Eating Disorder Awareness Week

Happy National Eating Disorder Awareness Week 2021! It seems like with every passing year, the engagement in this event grows. I’ve loved logging onto Instagram and Twitter and seeing so many positive quotes and recovery stories on my feed. This type of openness and support has been monumental in chipping away at the stigma surrounding mental illness and truly is the best way to normalize talking about mental health and keep making forward progress.

Speaking of progress, this is the first year I’m celebrating Eating Disorder Awareness Week when I’m in a solid place in my recovery. There was a time not too long ago when I wondered whether I even had the right to promote recovery if I wasn’t quite there myself. Thankfully, those thoughts—those doubts—are in the past, and I plan to keep them there. I’ve realized that getting to this better place really boiled down to time, patience, and exposure. Time to heal. Patience to forgive myself. And exposure to challenge my disorder again and again. None of it was easy, nor was it fun. But I have no doubt that it was completely worth it.

Eating Disorder Awareness Week is an overwhelmingly positive event that promotes hope and education and provides support and resources. However, it’s not without its share of controversy. With the increased outpouring of support comes an increased outcry against one fairly common occurrence: before and after photos. While this is usually done with the best intentions, for people who have or are still struggling with an eating disorder, before photos where weight loss is often evident can be very triggering. I know that when I was in the worst of anorexia, I’d only focus on the before photos, comparing myself to the emaciated individual and wondering if I’d ever be thin enough or sick enough to please my disorder (spoiler alert: I never was).

While these photos no longer bother me, I know they continue to hurt many brave people who are battling this brutal illness. So if you’re going to post on social media in support of ED Awareness, please be cognizant of this. Just as words have actions, so do pictures.

To everyone celebrating recovery this week, I offer my utmost support and congratulations. To everyone wanting to celebrate but not quite ready yet, you will get there. As I said, so much of the goodness and beauty in recovery comes with time. If there are two things to take out of Eating Disorder Awareness Week 2021, they are that you’re not alone and that recovery is very possible.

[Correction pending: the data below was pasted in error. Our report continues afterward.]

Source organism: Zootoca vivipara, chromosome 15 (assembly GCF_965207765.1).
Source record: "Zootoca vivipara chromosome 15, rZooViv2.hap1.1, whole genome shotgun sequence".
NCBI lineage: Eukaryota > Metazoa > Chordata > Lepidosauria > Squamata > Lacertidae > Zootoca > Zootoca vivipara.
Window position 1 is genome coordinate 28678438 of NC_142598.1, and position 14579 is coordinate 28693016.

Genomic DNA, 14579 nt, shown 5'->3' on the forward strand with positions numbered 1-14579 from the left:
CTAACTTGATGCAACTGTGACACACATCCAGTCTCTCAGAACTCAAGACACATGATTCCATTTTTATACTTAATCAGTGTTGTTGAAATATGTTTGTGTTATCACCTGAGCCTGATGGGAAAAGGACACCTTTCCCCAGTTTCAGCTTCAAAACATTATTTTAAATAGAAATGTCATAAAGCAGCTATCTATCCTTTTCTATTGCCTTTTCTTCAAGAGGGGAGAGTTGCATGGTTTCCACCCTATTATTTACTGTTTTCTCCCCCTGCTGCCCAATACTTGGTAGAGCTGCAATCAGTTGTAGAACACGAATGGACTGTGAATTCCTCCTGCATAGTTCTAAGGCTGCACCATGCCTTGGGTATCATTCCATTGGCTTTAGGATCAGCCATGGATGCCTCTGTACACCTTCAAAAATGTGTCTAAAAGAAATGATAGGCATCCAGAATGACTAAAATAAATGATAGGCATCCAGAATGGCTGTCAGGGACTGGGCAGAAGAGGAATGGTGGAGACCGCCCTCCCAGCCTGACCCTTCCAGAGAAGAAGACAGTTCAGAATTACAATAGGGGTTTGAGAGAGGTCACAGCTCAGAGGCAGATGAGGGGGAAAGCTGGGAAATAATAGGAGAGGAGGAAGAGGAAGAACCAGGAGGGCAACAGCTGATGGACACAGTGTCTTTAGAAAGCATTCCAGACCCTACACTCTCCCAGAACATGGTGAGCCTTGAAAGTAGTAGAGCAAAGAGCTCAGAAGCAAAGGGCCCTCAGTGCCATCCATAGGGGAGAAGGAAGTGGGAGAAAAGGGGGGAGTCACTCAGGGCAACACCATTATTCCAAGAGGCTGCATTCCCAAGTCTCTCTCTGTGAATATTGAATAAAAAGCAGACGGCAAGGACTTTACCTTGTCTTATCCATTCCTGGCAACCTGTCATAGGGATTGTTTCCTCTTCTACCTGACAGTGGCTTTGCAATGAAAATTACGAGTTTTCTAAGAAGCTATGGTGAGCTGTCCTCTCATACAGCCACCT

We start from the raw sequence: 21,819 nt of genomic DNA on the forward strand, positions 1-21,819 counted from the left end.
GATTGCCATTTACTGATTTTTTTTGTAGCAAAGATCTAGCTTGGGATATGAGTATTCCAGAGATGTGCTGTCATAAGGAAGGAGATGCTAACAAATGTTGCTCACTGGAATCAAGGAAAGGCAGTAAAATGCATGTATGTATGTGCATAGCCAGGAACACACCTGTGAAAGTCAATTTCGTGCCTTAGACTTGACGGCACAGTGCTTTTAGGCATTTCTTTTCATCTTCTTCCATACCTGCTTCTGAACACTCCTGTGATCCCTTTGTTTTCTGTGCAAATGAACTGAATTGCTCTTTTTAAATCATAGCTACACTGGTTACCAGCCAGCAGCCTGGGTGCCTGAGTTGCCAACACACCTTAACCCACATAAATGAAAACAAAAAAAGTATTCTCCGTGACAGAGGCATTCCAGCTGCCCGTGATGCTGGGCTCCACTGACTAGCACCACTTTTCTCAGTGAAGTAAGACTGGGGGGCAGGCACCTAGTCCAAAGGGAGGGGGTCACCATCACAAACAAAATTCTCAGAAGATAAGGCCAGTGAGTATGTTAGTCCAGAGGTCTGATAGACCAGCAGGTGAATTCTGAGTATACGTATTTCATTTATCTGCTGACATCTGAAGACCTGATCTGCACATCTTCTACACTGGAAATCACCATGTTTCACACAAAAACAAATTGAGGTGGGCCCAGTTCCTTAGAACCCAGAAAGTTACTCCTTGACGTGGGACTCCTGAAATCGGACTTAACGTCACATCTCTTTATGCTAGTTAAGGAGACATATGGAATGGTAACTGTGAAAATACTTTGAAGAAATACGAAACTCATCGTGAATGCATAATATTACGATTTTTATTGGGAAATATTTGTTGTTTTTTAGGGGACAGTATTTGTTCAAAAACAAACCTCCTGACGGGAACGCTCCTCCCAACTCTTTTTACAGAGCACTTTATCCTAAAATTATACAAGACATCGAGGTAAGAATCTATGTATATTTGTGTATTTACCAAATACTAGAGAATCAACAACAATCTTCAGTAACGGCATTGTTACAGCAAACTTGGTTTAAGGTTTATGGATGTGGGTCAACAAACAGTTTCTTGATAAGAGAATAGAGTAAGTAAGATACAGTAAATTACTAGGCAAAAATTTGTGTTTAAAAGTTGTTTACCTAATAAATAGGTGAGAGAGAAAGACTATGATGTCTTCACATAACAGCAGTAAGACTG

– Julia

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Nourish is all about wholesome food preparation for those with disordered eating. Our mission is to provide delicious recipes anyone can make at home, along with education and support for individuals recovering from eating disorders and their caregivers.

16 thoughts on “Eating Disorder Awareness Week

  1. I’m glad the worries of “whether I even had the right to promote recovery if I wasn’t quite there myself” are in the past. Sharing your thoughts and your experiences or campaigning for compassion are wonderful things to be able to do, whether you’re ‘recovered’, in the midst of your journey or continually working towards an ED-free life. Overcoming an eating disorder has been one of the most difficult things I’ve ever done, and I still find the thoughts a daily challenge. Fabulous post! xx

    Liked by 1 person

    1. Thank you! I too am so glad those worries have faded! It truly is a brutal disorder, and I commend you for your strength to overcome it. The thoughts are still there for me as well but they’re so much quieter and weaker than they used to be, something I never thought was possible but is thanks to recovery.

      Liked by 1 person

  2. I think that if those who have recovered from an eating disorder want to post before and after pictures, then this is up to them, but I think the picture should be covered up, so that people can only see it if they choose to. Because many feel they are celebrating how far they have come, but at the same time it can be rather triggering to some.

    Liked by 1 person

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